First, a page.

The 6-cost Fate Weaver is a rare 3/3 Nereid and probably one of the most interesting prophecy cards that is an auto-include in any Prophecy-heavy deck: when summoned, Fate Weaver, draws you a card. But, if that card also has Prophecy, it may even be played for free, otherwise you can put it into your hand. An entire deck archetype, Prophecy Battlemage, or Prophecy Mage have been built around this card. Quadrant Theory: definitely, Fate Weaver has his strength in the Parity, Winning and even some in the Losing quadrant. The card even has some utility in the Opening quadrant, if you are playing against an Aggro deck and one of your rune gets broken – you get to play a 3/3 for free and perhaps even another creature. However, you will need lots of Prophecy cards in the deck…
The 6-cost legendary Breton Genius Pathmage from the HoM expansion draws a random creature from your deck with cost equal to your current magicka. He is a great guy, if you want to pull a particular card from your deck – let’s say you have 13 magicka and wanted to pull out Nix-Ox, then this would be an amazing draw, as Nix-Ox would provide another 5 magicka you could be investing into something else. You can also use Genius Pathmage on turn 7, if your only 1-cost creature in the deck is a Blood Sorceress which would then deal 5 damage to your opponent at the start of your next turn. This is an extremely powerful card draw effect, almost as powerful as Laaneth and definitely worth a careful look at the cards at the different magicka levels in your deck.
The 6-cost Studium Headmaster is an epic 6/3 High Elf that draws two cards for both players when summoned. This can be awesome, if you opponent already has the maximum number of cards (10) in their hand and his two go directly into his discard pile. He might be something to consider against control type decks, but is usually not seeing play, as he has a beneficial effect for your opponent as well. Of course, he has some synergy with Insightful Scholar (the combo will draw you 4 cards), but the two Studiosi come at a cost of 11 magicka. Still, I feel this is a combo that’s yet seen little exploration in the game. Maybe there is something hidden, that no one has found yet?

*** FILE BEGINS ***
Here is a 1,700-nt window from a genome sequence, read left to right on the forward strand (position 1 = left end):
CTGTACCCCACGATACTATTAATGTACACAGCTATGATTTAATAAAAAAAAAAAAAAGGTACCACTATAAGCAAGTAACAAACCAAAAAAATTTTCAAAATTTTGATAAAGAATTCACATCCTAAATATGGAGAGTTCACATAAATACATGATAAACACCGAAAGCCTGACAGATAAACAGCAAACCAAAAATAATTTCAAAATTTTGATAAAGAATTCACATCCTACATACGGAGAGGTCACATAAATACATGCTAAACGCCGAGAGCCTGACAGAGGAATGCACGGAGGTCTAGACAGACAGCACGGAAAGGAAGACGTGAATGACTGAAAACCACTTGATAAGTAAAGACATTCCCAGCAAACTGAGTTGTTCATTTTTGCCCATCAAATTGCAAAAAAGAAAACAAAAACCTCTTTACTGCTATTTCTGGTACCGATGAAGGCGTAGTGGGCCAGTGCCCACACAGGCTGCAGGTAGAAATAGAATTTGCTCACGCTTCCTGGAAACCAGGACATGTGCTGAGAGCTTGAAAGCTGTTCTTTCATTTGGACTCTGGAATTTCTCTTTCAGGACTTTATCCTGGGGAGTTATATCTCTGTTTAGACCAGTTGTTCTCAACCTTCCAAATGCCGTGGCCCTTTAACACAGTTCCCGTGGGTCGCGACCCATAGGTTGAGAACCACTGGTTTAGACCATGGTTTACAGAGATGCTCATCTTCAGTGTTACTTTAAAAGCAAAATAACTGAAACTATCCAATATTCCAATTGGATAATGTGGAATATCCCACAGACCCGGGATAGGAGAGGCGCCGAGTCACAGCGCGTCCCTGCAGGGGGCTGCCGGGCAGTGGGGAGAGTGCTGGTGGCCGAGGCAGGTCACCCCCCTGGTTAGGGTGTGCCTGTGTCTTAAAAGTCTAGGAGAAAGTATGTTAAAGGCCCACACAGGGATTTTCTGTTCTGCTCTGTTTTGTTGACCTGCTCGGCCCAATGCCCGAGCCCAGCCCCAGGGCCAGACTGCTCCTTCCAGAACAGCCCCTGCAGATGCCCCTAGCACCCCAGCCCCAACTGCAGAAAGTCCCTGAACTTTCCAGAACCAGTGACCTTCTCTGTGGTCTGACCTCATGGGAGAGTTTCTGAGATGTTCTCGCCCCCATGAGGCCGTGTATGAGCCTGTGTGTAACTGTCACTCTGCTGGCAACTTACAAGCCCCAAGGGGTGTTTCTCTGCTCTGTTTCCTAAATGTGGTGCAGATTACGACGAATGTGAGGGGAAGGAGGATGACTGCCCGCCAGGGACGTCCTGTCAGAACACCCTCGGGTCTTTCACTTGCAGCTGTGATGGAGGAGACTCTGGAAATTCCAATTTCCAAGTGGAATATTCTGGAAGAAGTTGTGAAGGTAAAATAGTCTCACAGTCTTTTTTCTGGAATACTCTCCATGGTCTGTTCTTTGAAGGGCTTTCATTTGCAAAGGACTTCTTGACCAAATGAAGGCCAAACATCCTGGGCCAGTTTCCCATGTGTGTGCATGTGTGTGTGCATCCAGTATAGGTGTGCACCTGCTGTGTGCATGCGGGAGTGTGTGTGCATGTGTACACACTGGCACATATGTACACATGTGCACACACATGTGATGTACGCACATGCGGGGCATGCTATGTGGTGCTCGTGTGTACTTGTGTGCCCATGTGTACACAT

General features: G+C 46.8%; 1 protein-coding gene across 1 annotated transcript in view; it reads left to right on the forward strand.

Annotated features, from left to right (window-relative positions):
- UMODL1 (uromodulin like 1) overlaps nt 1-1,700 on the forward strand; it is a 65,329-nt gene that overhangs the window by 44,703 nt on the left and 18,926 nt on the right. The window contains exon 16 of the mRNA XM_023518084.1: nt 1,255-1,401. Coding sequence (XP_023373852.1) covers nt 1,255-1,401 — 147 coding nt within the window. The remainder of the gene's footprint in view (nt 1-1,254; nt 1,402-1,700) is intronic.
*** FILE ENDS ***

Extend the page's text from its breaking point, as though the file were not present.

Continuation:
The 6-cost Summerset Orrery is a support card that has a maximum of 3 uses (like many other supports): when activated, it shuffles all Prophecy cards in your hand back into your deck and let’s you draw an equal amount of cards. It can be a bit of a card draw engine, if you are fishing for something in a Prophecy-heavy deck, yet the card is widely ignored and discarded in competitive play for it’s high cost and random effects. There is a one-turn kill combo deck with Arcaneum Librarian, but the decks are not really consistent. Maybe in the future we might see some additional use for this card.
Mages Guild Retreat
The epic 7-cost support Mages Guild Retreat summons a random Atronach at the end of each turn, where you played two actions. Definitely a good addition to a Atronach-themed deck, with good synergy to action heavy decks or Revealing the Unseen (see above).
The 7-cost action Spirit Knife deals 7 damage to a creature and draws you a card. It is very powerful, and can become devastating when Therana is in play, as this will cause 0-cost copies of Spirit Knife to be shuffled into your deck.
The 9-cost Laaneth is the mother of all card-draw cards, the Goddess of that one pick you need to draw a particular card of your choice from your deck. The unique legendary 6/6 Dark Elf is available in the Return to Clockwork City story expansion, and is a must-include in any combo deck and oftentimes also included in Control decks to get the approporiate card to deal with a certain threat or to start to turaround the game.
Nahkriin, Dragon Priest
The unqiue 5/5 Skeleton Nahkriin, Dragon Priest is expensive, as he will cost 9 magicka to play. However, draws a card and reduces it’s cost to 0, i.e. it can also be played on the same turn. Maybe if you knew what card was up next, it might be reasonable to play him to get an expensive card for free?! Oh wait, wasn’t there Studiosus Greybeard? *smiles evilish* For 10 magicka, you could play a 5/5 body and another high-cost card. Wouldn’t this be too good to be true?!
To summarize – 31 (!!) card draw options in Intelligence alone, plus a few more, when we also consider multi-color cards from the Mage Class or combine it with the Neutral card draw options. We can definitely consider the Intelligence attribute, to be one of the best options, when it comes to drawing additional options to your hand. It gives a lot of control decks good options for card draw, but also has amazing creatures with Daggerfall Mage and Elusive Schemer to provide card draw options in almost any deck. There are also potentially some unexplored or under-explored draw cards in here, that have seen little play. Maybe there is a combo already now or in the near future (with new expansions) that make these cards more viable in competitive play. OK, that’s it for tonight.
In the next part of the Card Draw series, we will be looking at the yellow Willpower attribute. Here, your options are considerably less…